The Cult of Pythagoras could have as easily been titled The Myths of Pythagoras. Martinez, a historian of science at the University of Texas, Austin, convincingly argues in the first two chapters of this work that the foundation on which we’ve built the myth of Pythagoras and his accomplishments is very thin indeed. Martinez does what generations of math historians and popularizers of science have failed to do: drill down to the source material and examine what ancient authorities actually have to say about the man. What he finds is that the earliest accounts are vague, contradictory, and emphasize Pythagoras’s mythical attributes– his teachings as a religious figure and his reported miracles– as much as they do his mathematics. What fascinates Martinez is the way that these accounts have been distorted and magnified over the centuries until we get the Pythagoras of modern conception today: the veritable father of mathematics.

Pythagoras actually takes up only fraction of this book. The subtitle, “Math and Myths,” gives a better indication of the bulk of the work. Besides Pythagoras, Martinez debunks other famous myths from the history of mathematics. Gauss finding the sum of all integers from 1 to 100 during a grade school exercise. Euler getting imaginary numbers wrong. Galois’ tragic tale. The golden ratio popping up everyone where in nature and art and architecture. If the book was simply a historian of science plumbing the depths of the historical source material and making modern promulgators of these stories look foolish, it would be worth the admission alone.

But Martinez has a deeper program here. There’s a fundamental myth about mathematics that he uses many of these other minor myths to explode. And that is the Platonic conception of mathematics as something somehow independent of the physical world itself, existing beyond our own mental constructions. This is the perception of mathematics existing eternal and unchanging, of mathematical discovery as not inventing new systems but instead discovering truths that were there all along. What Martinez sees instead, when he looks at the history of mathematics, is the story of things being formalized and formulated, not discovered. In particular, Martinez examines the nature of imaginary numbers, the problem of dividing by zero, and the rules regulating multiplication by negatives. These are not mathematical properties written in stone, Martinez argues, though they’re often taught that way. They are instead conventions that developed slowly over time.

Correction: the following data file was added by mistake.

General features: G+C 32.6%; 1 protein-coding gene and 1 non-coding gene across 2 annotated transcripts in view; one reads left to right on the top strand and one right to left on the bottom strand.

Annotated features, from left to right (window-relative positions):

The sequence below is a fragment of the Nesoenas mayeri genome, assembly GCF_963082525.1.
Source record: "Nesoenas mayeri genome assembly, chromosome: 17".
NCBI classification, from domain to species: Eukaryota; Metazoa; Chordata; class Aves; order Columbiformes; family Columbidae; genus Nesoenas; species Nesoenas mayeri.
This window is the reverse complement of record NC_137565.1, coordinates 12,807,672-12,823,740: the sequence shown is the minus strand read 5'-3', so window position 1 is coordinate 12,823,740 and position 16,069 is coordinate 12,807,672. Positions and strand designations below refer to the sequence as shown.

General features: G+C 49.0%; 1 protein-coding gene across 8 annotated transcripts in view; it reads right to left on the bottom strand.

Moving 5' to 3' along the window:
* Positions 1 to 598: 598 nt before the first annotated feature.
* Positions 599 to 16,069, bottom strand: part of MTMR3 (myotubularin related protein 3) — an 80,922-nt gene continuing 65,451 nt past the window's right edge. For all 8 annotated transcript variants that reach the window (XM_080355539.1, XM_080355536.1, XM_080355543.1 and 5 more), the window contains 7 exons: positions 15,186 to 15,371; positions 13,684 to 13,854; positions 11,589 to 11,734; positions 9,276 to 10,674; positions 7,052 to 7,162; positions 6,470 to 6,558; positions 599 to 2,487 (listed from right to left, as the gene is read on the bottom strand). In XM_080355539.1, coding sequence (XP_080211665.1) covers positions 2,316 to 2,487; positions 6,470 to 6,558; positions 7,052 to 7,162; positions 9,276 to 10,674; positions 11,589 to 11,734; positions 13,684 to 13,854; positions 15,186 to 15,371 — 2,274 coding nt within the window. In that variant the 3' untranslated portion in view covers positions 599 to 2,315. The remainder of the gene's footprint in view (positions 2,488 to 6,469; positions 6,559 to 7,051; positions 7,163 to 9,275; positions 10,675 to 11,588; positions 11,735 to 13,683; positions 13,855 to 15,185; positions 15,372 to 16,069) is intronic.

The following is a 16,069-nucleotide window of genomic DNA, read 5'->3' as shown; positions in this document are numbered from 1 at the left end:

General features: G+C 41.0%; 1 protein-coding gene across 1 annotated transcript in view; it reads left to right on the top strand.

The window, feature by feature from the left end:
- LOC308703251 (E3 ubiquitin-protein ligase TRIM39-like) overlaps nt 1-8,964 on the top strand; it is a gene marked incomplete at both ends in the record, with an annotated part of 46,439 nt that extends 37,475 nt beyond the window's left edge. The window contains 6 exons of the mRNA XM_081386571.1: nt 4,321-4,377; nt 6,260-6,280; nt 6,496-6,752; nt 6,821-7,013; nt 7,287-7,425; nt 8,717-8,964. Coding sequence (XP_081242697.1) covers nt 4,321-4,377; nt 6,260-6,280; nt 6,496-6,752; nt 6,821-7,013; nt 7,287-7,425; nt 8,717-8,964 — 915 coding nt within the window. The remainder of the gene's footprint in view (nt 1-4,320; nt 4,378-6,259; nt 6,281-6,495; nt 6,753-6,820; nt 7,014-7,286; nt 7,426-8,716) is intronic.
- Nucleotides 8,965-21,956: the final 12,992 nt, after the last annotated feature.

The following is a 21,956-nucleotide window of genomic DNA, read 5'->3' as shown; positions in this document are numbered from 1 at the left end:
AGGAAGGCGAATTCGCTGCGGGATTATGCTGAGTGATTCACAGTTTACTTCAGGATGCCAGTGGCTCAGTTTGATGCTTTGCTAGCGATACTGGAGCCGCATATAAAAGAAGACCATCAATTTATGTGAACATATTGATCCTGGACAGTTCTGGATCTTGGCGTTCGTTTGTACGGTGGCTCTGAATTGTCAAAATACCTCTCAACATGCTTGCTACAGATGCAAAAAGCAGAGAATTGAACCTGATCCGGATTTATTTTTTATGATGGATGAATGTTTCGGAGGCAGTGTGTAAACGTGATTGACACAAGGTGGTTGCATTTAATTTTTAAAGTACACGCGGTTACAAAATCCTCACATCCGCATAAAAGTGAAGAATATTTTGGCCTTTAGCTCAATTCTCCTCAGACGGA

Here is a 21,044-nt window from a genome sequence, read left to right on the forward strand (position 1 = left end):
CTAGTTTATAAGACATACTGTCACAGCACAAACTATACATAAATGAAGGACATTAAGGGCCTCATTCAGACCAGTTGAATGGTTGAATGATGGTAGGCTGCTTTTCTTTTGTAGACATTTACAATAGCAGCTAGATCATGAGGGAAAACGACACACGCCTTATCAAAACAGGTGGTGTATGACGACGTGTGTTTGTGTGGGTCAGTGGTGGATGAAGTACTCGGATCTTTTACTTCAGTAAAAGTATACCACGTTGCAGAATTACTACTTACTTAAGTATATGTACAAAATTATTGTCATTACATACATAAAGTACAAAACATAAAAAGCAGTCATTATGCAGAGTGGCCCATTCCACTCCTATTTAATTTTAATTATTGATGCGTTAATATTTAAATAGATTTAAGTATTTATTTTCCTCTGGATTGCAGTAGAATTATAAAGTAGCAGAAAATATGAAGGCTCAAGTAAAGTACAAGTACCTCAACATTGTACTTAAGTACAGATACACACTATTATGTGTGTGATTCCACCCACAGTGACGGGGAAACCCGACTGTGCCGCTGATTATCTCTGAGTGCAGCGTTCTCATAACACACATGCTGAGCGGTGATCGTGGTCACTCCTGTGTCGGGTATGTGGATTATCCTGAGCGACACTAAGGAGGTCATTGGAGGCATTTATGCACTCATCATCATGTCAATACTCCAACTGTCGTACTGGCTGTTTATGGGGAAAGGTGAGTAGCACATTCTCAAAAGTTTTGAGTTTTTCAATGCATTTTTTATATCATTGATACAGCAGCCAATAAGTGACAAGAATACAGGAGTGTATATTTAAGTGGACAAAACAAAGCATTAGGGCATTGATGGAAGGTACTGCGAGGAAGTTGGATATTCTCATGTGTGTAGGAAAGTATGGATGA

Against a mathematical Platonism on the one hand and a radical constructivism on the other, Martinez ventures into philosophy and poses his own system of mathematical pluralism. Some fundamental tenants of mathematics are true independent of human though. 2 + 2 will always equal 4, for instance, whether or not there is anyone around to see or discover this fact. But other mathematical principles are constructed, like William Hamilton’s quaternions. The problem is, Martinez doesn’t provide us with any way of distinguishing which portions of mathematics fall into which category. Are the principles of Euclidean geometry independent of human thought? Would the Pythagorean theorem hold for all right triangles, regardless of whether there were humans around to mentally construct them? Or does the construction of self-consistent non-Euclidean geometries argue against this? There’s fertile ground for philosophical speculation there, which I would have liked to have seen Martinez follow up on.

At the end of the book, Martinez returns to Pythagoras. Why is it so easy to hang accomplishments on this man’s name without any secure historical basis? Beyond mathematics, Martinez explains, Pythagoras also gets attributions from religion, new age thought, philosophy, alchemy, astronomy, and more. Here Martinez ventures into sociology, explaining how accomplishments (whether actual or not) tend to accrue to people who are already “famous.” The very paucity of real data regarding Pythagoras, Martinez concludes, makes him a sort of vessel in which all these attributes can be poured, a well-known cipher from antiquity for our own values that we wish to project into the past.

In sum, The Cult of Pythagoras, though the prose is in places is uneven and the book itself wanders in the multiple points it makes, is a powerful argument for expelling myth from the teaching of mathematics. The history of mathematics itself, based not on unfounded stories but on the real historical events and accomplishments, is far more interesting and compelling than the unhelpful myths that are propagated regarding mathematicians and the practice of mathematics itself. Martinez’s scholarship is grounded on what the texts actually tell us, and I heartily recommend to anyone teaching mathematics. The chapters on Pythagoras alone make this worth any mathematician’s bookshelf.